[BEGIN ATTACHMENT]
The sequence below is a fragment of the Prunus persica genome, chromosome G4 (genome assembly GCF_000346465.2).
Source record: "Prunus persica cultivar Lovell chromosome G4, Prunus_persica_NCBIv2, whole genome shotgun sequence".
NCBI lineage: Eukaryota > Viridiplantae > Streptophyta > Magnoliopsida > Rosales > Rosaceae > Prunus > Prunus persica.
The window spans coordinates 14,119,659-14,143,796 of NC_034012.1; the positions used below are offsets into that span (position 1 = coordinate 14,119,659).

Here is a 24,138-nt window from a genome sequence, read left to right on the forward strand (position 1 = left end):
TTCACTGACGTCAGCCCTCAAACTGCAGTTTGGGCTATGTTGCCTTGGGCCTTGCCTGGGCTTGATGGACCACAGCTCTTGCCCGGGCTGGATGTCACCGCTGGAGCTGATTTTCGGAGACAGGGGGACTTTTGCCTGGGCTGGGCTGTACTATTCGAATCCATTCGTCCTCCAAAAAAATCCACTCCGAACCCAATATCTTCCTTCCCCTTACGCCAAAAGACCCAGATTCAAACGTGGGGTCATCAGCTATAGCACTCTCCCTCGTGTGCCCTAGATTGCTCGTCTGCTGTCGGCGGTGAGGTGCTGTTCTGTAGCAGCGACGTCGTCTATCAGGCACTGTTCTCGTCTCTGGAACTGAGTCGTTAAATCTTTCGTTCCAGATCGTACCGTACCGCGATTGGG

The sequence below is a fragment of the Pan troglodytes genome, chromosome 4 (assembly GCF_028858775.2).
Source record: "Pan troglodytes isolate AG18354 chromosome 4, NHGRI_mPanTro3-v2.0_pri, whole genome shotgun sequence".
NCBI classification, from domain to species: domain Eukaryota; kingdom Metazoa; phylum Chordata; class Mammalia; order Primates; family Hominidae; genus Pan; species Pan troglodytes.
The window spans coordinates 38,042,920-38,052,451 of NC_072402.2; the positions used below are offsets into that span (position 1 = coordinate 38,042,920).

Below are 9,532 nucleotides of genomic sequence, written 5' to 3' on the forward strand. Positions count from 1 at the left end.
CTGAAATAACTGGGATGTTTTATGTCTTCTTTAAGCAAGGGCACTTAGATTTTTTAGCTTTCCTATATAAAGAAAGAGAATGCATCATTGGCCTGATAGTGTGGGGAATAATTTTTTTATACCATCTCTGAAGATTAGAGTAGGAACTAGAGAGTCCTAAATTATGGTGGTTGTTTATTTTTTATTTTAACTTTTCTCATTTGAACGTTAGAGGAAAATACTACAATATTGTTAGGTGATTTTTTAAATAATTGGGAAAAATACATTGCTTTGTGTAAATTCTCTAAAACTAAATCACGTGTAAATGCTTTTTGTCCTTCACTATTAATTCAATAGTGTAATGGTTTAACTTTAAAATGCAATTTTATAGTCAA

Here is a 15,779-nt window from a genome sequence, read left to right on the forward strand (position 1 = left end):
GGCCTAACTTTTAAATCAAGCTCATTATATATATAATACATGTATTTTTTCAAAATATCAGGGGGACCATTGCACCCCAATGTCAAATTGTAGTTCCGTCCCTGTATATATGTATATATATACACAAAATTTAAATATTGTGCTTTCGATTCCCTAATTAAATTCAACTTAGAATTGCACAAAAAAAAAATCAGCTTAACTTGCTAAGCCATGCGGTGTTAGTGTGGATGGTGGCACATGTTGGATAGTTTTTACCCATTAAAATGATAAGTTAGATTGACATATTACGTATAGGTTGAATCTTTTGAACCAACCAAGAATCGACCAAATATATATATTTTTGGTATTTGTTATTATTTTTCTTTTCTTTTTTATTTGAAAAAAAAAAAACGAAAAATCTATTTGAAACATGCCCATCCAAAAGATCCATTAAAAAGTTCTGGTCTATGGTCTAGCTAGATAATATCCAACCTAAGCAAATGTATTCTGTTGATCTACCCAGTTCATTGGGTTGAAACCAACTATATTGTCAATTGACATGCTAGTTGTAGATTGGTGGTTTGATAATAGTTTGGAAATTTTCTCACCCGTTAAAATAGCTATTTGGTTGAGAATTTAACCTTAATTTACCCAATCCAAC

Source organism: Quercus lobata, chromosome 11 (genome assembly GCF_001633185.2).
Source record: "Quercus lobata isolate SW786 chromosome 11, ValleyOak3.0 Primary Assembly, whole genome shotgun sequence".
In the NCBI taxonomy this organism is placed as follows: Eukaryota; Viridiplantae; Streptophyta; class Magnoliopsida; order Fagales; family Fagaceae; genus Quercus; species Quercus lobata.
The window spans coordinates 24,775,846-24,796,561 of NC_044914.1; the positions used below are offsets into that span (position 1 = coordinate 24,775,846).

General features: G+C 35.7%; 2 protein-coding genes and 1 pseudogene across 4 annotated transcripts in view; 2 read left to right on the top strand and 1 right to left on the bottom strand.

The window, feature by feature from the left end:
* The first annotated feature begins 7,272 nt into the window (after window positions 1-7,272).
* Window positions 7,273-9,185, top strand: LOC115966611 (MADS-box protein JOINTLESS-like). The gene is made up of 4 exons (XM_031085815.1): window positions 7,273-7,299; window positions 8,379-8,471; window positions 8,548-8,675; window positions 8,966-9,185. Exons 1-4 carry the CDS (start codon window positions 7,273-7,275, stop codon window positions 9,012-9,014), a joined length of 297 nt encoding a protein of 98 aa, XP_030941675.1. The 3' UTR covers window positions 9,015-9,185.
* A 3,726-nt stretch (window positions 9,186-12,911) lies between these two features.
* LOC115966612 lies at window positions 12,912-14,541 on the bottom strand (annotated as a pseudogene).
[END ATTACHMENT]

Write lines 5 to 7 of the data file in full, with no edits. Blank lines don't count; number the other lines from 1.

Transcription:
Here is a 24,138-nt window from a genome sequence, read left to right on the forward strand (position 1 = left end):
TTCACTGACGTCAGCCCTCAAACTGCAGTTTGGGCTATGTTGCCTTGGGCCTTGCCTGGGCTTGATGGACCACAGCTCTTGCCCGGGCTGGATGTCACCGCTGGAGCTGATTTTCGGAGACAGGGGGACTTTTGCCTGGGCTGGGCTGTACTATTCGAATCCATTCGTCCTCCAAAAAAATCCACTCCGAACCCAATATCTTCCTTCCCCTTACGCCAAAAGACCCAGATTCAAACGTGGGGTCATCAGCTATAGCACTCTCCCTCGTGTGCCCTAGATTGCTCGTCTGCTGTCGGCGGTGAGGTGCTGTTCTGTAGCAGCGACGTCGTCTATCAGGCACTGTTCTCGTCTCTGGAACTGAGTCGTTAAATCTTTCGTTCCAGATCGTACCGTACCGCGATTGGG

The sequence below is a fragment of the Pan troglodytes genome, chromosome 4 (assembly GCF_028858775.2).